Let’s pretend, to be clear, that the new information is an oredring algorythm. Let’s pretend that the landscape can, in an interaction with an organism, positively enhance the new ordering function. Still, the landscape is blind, so it has no idea of how an ordering algorythm should be written to get that function. In other words, it has no information about the information which has to be created, even if it can have a role in the interaction once the new information is created.
    So, we have random mutation, random environment. But yes, we have a non random factor: it is the information alredy existing organism. But, that’s exactly the information we want to “increse”. In our example. the existing organism does not include on oredering algorythm. That’s exactly what it should acquire, to become a new organism.
    And, making exception for small variations, usually not functional, or only indirectly functional, like those examples we have often discussed, and in absence of any functional coninuity of ordering algorythms (and, believe me, of any more than basic function in the world), there is only one way the old organism can “learn” the new algorythm, be it an ordering algorythm or a new enzyme, or anything else: it has to come from outside.
    The point is, it is not necessary that an intelligent agent be the direct cause of that information imparting. He can also be the indirect cause, in the sense that the information can be written somnewhere (always by an intelligent agent) and, at some point in time, transferred to the organism. But the point is, there is no way in the world of having CSI unless an intelligent agent has created it.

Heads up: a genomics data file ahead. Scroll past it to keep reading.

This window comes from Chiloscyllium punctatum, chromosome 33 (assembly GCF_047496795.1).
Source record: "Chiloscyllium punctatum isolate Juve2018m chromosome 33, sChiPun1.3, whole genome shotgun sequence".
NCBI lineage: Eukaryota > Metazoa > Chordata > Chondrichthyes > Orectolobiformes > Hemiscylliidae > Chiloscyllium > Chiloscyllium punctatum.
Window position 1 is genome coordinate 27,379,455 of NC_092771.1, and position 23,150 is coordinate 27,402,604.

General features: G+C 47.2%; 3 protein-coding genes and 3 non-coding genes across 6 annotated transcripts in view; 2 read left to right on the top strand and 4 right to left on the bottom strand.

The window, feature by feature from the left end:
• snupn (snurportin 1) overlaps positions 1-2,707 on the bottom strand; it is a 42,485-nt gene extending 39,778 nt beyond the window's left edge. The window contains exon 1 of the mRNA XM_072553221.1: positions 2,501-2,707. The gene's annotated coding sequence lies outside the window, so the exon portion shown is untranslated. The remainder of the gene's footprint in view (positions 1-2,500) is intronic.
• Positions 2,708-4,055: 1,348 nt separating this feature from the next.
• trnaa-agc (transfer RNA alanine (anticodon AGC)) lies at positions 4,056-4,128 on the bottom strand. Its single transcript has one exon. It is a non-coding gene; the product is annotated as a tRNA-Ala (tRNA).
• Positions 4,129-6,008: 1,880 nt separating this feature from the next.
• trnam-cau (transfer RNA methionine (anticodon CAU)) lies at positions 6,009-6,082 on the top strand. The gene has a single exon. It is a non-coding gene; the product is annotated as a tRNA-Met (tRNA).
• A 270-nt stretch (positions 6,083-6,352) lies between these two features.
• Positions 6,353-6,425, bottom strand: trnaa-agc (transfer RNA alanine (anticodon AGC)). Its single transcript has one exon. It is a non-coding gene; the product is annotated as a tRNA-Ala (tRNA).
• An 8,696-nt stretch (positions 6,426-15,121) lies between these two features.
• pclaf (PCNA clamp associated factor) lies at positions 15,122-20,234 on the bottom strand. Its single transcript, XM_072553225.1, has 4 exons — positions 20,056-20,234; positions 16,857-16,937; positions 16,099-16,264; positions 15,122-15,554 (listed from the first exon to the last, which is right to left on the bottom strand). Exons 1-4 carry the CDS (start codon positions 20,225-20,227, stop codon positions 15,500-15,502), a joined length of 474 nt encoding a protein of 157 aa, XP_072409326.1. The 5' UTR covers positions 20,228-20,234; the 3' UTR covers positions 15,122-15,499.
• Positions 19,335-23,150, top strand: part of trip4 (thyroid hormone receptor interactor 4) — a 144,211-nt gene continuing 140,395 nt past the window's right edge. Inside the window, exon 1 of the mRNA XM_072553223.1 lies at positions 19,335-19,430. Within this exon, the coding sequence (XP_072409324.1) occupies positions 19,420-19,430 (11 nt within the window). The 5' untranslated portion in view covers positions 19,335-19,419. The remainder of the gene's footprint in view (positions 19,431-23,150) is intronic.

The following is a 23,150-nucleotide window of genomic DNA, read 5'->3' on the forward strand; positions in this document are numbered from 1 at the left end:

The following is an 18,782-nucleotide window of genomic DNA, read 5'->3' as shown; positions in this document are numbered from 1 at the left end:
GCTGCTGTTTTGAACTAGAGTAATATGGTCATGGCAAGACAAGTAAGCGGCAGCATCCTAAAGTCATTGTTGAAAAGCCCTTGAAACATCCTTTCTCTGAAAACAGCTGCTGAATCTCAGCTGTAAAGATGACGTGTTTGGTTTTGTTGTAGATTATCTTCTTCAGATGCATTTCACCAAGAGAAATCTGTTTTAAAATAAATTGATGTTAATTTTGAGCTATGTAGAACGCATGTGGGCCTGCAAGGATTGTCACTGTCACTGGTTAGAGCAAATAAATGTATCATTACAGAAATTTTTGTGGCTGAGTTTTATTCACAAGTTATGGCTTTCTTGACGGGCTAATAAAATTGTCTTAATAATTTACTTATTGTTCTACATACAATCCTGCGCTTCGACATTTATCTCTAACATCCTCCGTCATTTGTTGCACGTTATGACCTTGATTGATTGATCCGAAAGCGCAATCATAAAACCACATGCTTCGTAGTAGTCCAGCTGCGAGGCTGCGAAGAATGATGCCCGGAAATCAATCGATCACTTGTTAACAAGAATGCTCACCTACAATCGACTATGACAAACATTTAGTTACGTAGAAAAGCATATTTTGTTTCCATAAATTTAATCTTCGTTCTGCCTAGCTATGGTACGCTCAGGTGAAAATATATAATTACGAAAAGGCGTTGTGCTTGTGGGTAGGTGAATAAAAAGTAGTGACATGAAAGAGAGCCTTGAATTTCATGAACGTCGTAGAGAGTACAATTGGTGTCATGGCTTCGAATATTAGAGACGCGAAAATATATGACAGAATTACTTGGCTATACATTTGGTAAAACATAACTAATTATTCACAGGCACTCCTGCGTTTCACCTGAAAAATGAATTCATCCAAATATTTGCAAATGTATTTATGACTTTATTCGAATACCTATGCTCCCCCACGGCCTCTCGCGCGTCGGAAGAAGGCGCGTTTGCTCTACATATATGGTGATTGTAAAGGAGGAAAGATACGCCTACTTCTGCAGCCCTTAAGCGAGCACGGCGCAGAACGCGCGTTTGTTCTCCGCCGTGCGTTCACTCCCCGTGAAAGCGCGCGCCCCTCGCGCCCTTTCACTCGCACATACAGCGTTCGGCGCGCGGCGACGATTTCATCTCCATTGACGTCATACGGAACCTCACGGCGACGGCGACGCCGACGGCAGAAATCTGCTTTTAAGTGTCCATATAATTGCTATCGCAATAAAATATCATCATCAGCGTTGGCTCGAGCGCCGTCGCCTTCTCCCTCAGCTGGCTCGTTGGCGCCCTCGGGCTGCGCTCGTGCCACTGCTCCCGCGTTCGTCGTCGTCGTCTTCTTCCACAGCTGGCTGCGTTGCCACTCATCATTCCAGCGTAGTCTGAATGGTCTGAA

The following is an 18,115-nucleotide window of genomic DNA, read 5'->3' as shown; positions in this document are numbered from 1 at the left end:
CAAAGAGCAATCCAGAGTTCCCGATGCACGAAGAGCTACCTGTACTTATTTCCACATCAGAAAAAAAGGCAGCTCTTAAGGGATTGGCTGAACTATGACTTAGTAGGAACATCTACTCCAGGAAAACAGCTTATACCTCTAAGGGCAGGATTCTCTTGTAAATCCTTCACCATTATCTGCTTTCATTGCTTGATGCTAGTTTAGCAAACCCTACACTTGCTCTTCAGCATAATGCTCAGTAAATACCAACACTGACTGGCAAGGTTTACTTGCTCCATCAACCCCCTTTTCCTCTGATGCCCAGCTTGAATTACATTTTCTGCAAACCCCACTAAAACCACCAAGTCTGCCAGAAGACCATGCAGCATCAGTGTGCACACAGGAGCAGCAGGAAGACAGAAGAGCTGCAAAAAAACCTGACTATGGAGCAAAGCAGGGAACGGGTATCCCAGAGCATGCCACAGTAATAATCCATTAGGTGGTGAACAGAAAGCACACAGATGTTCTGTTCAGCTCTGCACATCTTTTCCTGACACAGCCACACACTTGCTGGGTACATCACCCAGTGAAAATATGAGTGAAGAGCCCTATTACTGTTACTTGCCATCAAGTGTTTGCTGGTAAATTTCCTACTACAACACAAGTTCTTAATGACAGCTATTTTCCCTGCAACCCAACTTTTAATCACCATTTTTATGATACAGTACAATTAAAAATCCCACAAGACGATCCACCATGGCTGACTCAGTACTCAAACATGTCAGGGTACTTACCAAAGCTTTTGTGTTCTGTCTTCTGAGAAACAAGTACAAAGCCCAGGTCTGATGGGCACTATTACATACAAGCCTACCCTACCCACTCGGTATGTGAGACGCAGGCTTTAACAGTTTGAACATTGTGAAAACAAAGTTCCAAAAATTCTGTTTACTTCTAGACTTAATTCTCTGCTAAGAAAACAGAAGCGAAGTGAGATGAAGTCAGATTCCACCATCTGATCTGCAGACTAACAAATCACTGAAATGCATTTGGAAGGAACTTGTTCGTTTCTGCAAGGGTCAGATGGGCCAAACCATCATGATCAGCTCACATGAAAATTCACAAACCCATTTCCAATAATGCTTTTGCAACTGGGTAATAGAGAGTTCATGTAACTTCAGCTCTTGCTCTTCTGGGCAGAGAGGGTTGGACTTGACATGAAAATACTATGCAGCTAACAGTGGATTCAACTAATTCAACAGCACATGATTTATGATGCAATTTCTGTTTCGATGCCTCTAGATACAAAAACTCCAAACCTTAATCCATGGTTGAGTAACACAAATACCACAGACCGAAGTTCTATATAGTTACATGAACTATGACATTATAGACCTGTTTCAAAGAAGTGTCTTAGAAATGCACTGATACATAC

So, you see, we can call a selection “intelligent selection” if the information (in the sense of CSI, that is prespecified, or compressible, or functional information, that is a rare, very rare island in the ocean of possibilities) is already known to the system and can therefore be “cloned” on a new “hardware”.
    That’s the only true “selection” I know. The agent, or the information he has already created, “selects” something which is already known, already available. So, in that context, the only real cause of the new information is the existing information, although many intermediate causes of different nature (random, not random) can be used. We are, perfectly, in the “weasel” paradigm (thank you, Dawkins). We are in the paradigm of ID.

  37. Dana, Atom:

    perhaps I would not describe myself as “a socialist of sorts”, but I am certainly not right-wing. And I definitely am an ID advocate. So, good to meet ya both.

  38. Appolos

    Random loosely means unpredictable. To be more precise truly random means there is not and never will be a means of prediction. No one knows if there is such a thing as truly random. The answer to that would spell the difference between a deterministic and non-deterministic universe. Pseudo-random is often used in computer science to describe algorithmic methods of producing random numbers where predictability exists only if you know or can deduce the algorithm. Evolution pundits tend to abuse the term by implying that random mutation is truly random (with respect to whether or not any given mutation is advantageous) – a totally blind process. This is not proven but rather taken as a matter of faith in The Church of Saint Charles Darwin. It may very well not be blind at all and lots of recent research indicates it isn’t. The case we usually note here is the Scripps research which found that bacteria control the rate of mutation and step on the gas pedal when there are toxins in the environment.